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Wimpey, Bryn Pica, O.C.C.S.


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Mark Williams
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Wimpey, Bryn Pica, O.C.C.S.

Post #1 by Mark Williams » Tue Oct 27, 2015 7:11 am

Hello Everyone,
This was a long running open cast coal site,from the 50s to the mid 1980s,although,there was different contracts awarded to Wimpey over the complete time of the site,which also included a site to Wimpey on the boundry,called Bryn Dafaid,in the early 70s.We will talk about this later in the story.
I will tell my story,from the early 70s up to 1983.
My father was a chargehand fitter over the Eucs on this site for around 5 years,in the late 70s.
The site was above the town of Aberdare,South Wales & could clearly be seen when doing your shopping on the weekend.The over- burden tip was massive,from the long time duration of the job & went all the way up the valley,to the small village of Llwdcoed.
There was a new contract awarded to wimpey in the early 70s,to carry on from the existing one & new plant was ordered.
The navvys on site were a new Marion 195M dragline,a used RB-150 shovel & a used Lima-2400 shovel.There was 11 brand new Wimpey orange Terex R50 dump trucks,2 x Caterpillar D8H dozers & an Aveling Barford super 500 grader.You could hear the roar of the V6 V71 Detroit Diesel down town,especially when the exhaust was blowing.
The coaling machines were 2 x RB 38 shovels & 2 x Mustang hydraulic backhoes.The coal lorries were Wimpeys own fleet of Leyland Bisons.The coal was transported by road from the Llwydcoed top entrance of the site,up to the Baverstocks hotel & down the A465 heads of the valleys road to the Onllwyn washery.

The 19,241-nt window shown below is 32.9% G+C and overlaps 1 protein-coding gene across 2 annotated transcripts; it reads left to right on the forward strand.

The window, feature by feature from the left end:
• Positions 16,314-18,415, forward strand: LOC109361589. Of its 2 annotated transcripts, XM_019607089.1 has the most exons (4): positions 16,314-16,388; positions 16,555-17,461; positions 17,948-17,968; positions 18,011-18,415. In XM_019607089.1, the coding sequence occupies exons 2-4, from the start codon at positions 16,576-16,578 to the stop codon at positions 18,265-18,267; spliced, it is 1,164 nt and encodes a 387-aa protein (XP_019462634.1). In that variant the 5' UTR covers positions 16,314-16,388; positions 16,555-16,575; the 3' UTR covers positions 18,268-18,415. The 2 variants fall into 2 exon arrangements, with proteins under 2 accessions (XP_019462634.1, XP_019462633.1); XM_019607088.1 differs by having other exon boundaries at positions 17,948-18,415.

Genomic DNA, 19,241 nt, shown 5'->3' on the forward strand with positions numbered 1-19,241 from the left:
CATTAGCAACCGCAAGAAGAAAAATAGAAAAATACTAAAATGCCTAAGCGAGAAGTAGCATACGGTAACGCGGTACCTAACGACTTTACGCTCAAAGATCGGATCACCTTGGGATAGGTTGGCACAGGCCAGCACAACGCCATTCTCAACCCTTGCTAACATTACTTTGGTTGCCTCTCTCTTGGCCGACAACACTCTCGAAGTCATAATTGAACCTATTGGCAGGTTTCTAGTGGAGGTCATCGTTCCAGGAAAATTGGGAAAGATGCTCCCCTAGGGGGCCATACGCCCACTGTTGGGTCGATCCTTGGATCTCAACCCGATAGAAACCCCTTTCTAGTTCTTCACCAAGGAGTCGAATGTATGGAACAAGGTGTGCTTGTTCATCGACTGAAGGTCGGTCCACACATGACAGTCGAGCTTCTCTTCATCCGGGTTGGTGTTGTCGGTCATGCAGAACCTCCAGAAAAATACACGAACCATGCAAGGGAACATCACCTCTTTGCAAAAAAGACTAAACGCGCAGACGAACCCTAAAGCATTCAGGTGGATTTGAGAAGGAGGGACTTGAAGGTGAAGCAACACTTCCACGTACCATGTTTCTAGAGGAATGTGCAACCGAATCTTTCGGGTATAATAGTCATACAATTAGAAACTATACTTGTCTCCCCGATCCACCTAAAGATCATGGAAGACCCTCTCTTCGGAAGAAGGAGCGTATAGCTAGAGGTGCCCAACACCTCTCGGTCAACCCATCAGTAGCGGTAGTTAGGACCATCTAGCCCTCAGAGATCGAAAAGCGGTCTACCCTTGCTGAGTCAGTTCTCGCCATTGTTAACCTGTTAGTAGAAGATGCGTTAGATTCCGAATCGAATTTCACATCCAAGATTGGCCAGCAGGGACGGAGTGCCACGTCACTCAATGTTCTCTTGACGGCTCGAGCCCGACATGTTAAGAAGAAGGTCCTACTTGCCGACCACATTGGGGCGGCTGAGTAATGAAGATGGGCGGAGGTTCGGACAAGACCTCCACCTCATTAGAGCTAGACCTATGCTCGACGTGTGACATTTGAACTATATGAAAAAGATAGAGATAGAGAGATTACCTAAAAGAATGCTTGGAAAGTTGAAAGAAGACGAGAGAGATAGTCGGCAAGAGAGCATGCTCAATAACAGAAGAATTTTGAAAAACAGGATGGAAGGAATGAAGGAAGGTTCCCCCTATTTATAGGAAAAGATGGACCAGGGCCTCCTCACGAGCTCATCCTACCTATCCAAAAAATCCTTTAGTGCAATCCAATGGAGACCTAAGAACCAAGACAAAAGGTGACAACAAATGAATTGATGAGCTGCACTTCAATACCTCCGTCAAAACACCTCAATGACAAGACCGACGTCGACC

Wimpey carried out its own drilling & blasting on site.Wimpey operated a few BE 40R Blasthole drills,but I don,t think they were used on this site.
Wimpey had its own workshops,which were green quansit style huts,where there was a black gang,for the navvys & tracked machines.A Euc shop & a transport shop.I can remember the transport shop & have always been impressed,that when one of the coal lorries,for instance was worn out,the fitters would strip that lorry down to the bare chassis & it would be over- hauled,engine,gearbox & diffs,Painted & new tires fitted.
I can remember one summers night I was sitting on the side of the tip,on the opposite side of the site near Abernant & one of the Euc drivers shouted to me to jump the fence & come in for a ride with him.We were reversing to tip off & it was the days when tip men were employed.I was watching out of the back window as we tipped & could not believe the dip @ the end of the tip which the back wheels were in.It was very scary.The Cat D8H,would only have to push the tip over,about once every hour,because of the skill of the tip man.